But it didn’t stop us! We had prepared and reached a point where we could no longer learn more without being on the job. It’s no different in real estate investing. Get prepared, but at some point you will have to make the jump. And you will never feel ready.

We jumped.

Time and money are two huge hurdles for would-be investors to overcome

We were not different. But I’m here to tell you that they are mental, even though they seem so material. I can say that because I’m on the other side and overcame these hurdles to buy my first investment property.

Let’s hit time first. 

Isn’t time undefeated?

I’ll share a quick anecdote.

Before my wife gave birth to my first son, we would sit at night and wonder out loud, “How are we going to find time for everything when we have a kid? We are already so busy with X, Y, and Z.” Then my wife gave birth and we made it all work.

Then we decided to have another child. Right before my wife gave birth, we commiserated, “Ok, for real, how are we going to find time for anything with 2 kids?! We are already so busy with kid #1, X, Y, Z, and now A,B, and C.” Then my wife gave birth and we made it all work again.

Time is a finite resource. But the beauty of time is that you can spend it however you want. Any minute spent doing one thing is taking one minute away from something else. You prioritize what is important. Our financial well-being and security is a priority for us, so we make time for real estate investing. You can too.

But if there’s no money, there’s no money…is that game over?

I think that this is the single most prevalent limiting belief when it comes to real estate investing.

Like I said earlier, we had created financial flexibility (on purpose) in buying our primary residence. But we didn’t think we had created enough to buy an investment property. Going into things, we didn’t plan to buy our first property for a few months until we had saved up more money. Then we decided to let go of our limiting beliefs and jump in.

We determined the criteria that we were looking for in an investment property. A big part of this is determining what your price range is. This is based on how much money you have available for a down payment (generally needs to be 20% for an investment property with conventional financing), closing costs (2-5% of the purchase price), and any renovations/repairs needed. Once you determine how much money you have for this, you can work back to figure out your general price range. 

We had to figure out how much money we had. At first glance, we didn’t have much. We had about $5,000 in our savings that we could set aside for this. Remember, this was in between our graduation from fellowship and PhD programs and before we started our new jobs. We hadn’t made our first paychecks yet.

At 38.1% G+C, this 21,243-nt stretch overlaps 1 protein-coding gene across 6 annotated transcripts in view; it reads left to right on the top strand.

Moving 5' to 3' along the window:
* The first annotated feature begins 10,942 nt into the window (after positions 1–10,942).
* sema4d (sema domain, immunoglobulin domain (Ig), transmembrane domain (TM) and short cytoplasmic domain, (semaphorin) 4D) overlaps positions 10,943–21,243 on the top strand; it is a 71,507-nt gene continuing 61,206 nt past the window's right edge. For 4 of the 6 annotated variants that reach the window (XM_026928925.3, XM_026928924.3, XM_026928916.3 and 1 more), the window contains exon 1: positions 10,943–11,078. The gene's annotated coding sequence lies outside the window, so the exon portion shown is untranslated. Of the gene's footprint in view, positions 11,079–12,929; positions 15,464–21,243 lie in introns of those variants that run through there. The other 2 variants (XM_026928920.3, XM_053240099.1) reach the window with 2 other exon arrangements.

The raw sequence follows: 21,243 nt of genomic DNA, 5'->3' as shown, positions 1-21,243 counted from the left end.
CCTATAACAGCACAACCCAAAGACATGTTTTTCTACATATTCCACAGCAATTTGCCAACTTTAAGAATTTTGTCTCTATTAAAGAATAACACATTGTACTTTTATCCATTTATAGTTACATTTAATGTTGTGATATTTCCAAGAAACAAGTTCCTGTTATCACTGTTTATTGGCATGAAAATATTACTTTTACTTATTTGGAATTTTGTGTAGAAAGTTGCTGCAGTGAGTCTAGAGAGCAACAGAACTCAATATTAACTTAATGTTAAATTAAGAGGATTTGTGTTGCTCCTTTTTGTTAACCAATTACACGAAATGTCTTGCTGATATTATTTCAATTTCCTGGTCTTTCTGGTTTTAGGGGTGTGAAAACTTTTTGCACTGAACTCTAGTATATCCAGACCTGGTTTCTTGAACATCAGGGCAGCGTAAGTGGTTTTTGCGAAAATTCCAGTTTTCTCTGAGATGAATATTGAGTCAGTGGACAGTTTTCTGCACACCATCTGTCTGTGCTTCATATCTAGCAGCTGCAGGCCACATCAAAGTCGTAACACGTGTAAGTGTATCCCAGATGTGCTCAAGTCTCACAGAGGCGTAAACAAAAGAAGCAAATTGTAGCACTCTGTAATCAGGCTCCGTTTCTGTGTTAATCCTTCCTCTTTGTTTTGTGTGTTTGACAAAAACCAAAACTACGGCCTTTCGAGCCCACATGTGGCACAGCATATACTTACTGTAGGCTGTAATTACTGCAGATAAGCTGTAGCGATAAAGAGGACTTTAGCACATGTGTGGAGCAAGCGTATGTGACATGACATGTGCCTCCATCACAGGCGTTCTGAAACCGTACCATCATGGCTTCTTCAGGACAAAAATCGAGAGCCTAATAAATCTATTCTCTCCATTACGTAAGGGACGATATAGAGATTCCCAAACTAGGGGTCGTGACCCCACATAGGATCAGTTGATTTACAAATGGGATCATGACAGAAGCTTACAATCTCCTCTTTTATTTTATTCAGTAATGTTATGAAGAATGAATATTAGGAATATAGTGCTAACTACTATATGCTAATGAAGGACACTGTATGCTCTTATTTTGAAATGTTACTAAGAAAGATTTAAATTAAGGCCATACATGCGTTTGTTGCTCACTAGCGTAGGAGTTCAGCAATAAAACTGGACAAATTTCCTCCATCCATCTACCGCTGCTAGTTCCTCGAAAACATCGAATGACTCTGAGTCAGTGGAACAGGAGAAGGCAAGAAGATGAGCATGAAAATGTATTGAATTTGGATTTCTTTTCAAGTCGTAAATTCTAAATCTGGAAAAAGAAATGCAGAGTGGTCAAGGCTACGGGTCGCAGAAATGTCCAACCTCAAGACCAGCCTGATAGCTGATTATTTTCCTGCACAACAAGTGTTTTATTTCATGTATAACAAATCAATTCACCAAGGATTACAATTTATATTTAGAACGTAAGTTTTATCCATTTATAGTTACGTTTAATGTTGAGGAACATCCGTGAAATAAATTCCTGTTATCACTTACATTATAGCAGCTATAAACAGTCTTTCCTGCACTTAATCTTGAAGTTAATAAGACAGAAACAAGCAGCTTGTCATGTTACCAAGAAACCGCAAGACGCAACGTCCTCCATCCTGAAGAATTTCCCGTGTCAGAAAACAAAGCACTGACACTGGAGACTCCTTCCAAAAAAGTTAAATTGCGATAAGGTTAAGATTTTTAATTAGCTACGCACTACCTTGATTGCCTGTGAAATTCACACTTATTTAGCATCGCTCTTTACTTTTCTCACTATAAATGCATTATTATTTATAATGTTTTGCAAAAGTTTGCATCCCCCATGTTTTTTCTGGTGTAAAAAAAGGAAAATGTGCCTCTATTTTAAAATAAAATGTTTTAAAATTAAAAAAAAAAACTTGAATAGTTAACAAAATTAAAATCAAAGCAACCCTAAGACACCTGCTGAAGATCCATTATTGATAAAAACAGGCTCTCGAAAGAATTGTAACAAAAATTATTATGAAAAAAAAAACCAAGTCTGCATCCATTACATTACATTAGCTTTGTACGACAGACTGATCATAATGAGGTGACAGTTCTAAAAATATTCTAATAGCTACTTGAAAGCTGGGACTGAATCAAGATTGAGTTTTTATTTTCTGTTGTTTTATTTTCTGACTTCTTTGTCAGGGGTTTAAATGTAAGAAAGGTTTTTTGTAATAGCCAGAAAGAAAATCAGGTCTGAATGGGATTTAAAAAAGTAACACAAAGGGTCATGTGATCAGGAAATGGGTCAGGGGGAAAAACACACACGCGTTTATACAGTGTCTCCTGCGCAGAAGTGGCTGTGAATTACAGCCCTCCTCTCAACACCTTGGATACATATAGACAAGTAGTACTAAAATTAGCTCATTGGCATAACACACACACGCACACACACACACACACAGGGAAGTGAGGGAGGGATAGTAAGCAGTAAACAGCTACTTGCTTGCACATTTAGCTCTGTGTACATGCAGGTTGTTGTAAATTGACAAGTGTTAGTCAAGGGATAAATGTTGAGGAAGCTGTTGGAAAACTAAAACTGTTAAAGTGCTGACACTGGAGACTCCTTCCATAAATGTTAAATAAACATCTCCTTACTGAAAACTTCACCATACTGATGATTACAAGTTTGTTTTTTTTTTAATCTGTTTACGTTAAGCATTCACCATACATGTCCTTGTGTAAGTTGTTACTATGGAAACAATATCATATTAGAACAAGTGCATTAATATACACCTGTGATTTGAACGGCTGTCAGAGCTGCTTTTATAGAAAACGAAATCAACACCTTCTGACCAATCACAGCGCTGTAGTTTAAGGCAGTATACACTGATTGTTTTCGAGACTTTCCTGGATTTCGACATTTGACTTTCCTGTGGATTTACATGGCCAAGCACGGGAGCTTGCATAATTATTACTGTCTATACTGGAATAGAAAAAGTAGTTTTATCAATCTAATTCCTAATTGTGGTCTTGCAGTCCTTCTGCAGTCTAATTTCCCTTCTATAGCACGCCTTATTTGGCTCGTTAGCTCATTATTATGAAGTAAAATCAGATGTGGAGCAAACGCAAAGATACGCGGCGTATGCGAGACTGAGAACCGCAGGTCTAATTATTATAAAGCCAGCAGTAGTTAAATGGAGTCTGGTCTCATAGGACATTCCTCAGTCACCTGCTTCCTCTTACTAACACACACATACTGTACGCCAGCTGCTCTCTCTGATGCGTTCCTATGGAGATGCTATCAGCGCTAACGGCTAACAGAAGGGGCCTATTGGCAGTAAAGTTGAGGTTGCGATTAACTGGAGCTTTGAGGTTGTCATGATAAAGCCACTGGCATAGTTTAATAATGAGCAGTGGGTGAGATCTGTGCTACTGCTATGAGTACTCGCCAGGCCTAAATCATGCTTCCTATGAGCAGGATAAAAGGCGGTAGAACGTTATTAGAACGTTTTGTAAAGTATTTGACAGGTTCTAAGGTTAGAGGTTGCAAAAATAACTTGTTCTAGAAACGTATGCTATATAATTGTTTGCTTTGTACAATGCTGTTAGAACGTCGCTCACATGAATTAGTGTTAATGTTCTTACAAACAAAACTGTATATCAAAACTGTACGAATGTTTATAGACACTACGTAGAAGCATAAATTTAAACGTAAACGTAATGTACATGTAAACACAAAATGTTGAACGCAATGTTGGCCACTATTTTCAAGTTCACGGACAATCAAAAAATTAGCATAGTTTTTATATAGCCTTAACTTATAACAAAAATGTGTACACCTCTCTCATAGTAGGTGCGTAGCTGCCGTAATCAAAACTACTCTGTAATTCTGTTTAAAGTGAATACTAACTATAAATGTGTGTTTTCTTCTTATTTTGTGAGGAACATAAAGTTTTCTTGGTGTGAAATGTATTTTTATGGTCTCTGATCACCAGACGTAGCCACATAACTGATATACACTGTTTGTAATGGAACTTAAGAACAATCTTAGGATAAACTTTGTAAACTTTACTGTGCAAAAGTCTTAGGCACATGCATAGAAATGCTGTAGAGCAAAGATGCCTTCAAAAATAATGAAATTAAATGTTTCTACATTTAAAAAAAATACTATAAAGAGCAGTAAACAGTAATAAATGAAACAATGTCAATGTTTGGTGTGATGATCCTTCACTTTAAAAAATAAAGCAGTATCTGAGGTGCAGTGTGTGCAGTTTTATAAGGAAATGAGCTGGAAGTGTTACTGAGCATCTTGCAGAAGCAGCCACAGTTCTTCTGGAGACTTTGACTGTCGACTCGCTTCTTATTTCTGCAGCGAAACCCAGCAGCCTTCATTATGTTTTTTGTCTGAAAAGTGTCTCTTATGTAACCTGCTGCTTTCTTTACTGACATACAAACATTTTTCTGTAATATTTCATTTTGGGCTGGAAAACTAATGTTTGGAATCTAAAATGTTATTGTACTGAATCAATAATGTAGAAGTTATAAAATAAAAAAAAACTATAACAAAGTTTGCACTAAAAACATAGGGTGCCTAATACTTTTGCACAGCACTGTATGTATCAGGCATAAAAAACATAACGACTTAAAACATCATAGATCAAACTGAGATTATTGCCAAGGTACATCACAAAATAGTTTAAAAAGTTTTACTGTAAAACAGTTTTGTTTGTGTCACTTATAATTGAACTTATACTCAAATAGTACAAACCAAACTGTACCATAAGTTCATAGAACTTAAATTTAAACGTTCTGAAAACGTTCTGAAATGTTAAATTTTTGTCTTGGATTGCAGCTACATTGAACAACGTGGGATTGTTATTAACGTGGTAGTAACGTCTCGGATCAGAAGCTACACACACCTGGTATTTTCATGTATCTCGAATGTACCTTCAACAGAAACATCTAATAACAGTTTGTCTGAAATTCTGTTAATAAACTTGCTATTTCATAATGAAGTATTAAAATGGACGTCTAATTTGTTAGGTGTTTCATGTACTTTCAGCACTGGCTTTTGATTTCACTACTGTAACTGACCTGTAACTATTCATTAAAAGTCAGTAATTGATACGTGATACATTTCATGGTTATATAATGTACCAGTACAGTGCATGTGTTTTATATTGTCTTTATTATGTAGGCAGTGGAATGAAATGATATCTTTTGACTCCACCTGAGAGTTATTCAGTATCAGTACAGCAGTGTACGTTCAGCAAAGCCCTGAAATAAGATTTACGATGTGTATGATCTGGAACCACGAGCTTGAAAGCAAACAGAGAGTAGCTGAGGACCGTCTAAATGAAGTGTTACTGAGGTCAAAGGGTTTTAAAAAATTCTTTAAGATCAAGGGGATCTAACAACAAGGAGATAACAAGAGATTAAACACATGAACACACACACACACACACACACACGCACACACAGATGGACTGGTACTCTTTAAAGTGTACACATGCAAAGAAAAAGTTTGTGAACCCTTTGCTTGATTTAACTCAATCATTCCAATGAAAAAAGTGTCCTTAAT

This didn’t deter us

We were determined.

We set our why, set our goals, and looked at our written financial plan. My wife had an old IRA account (~$8,000) from a prior job and I had an old 457(b) account (~$29,000) from my residency.

Our written financial plan called for these funds to be excluded from our future financial plans. They were extra. We decided to use them for real estate investing. Combine that with a personal loan and we had enough to buy our first property.

Plan, meet action, meet investment property #1

The next part was easy. We evaluated tons of properties based on our criteria. We found one that met these criteria, made a decisive offer, and got our first investment property!

I’m not special. My wife is not special. We have no more smarts or investing chops than any of you. But we decided to take action and didn’t let anything stop us. And we won’t let anything stop us in the future. 

You can make that same decision and get started on your path to financial security!

The first steps cannot be skipped though. These are:

  1. Understand why real estate investing is a huge wealth building accelerant, especially for physicians
  2. Learn to screen and analyze investment properties like a pro!

Start taking these steps today by reading this post addressing both aspects!

What do you think? Have you been held up from investing because of any limiting beliefs? Can you allocate your time and money to your financial well-being? How did you buy your first home? How did you buy your first investment property? Leave a comment below!

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    Jordan Frey MD, a plastic surgeon in Buffalo, NY, is one of the fastest-growing physician finance bloggers in the world. See how he went from financially clueless to increasing his net worth by $1M in 1 year and how you can do the same! Feel free to send Jordan a message at [email protected].

    6 thoughts on “How I Bought My First Investment Property Despite Little Time, Big Loans and Bigger Doubt”

      • Hey ETF!

        We bought a duplex with detached shed in a path of progress B/C class neighborhood. Just closing, doing light rehab and will be renting out shortly. Full property analysis and update coming soon!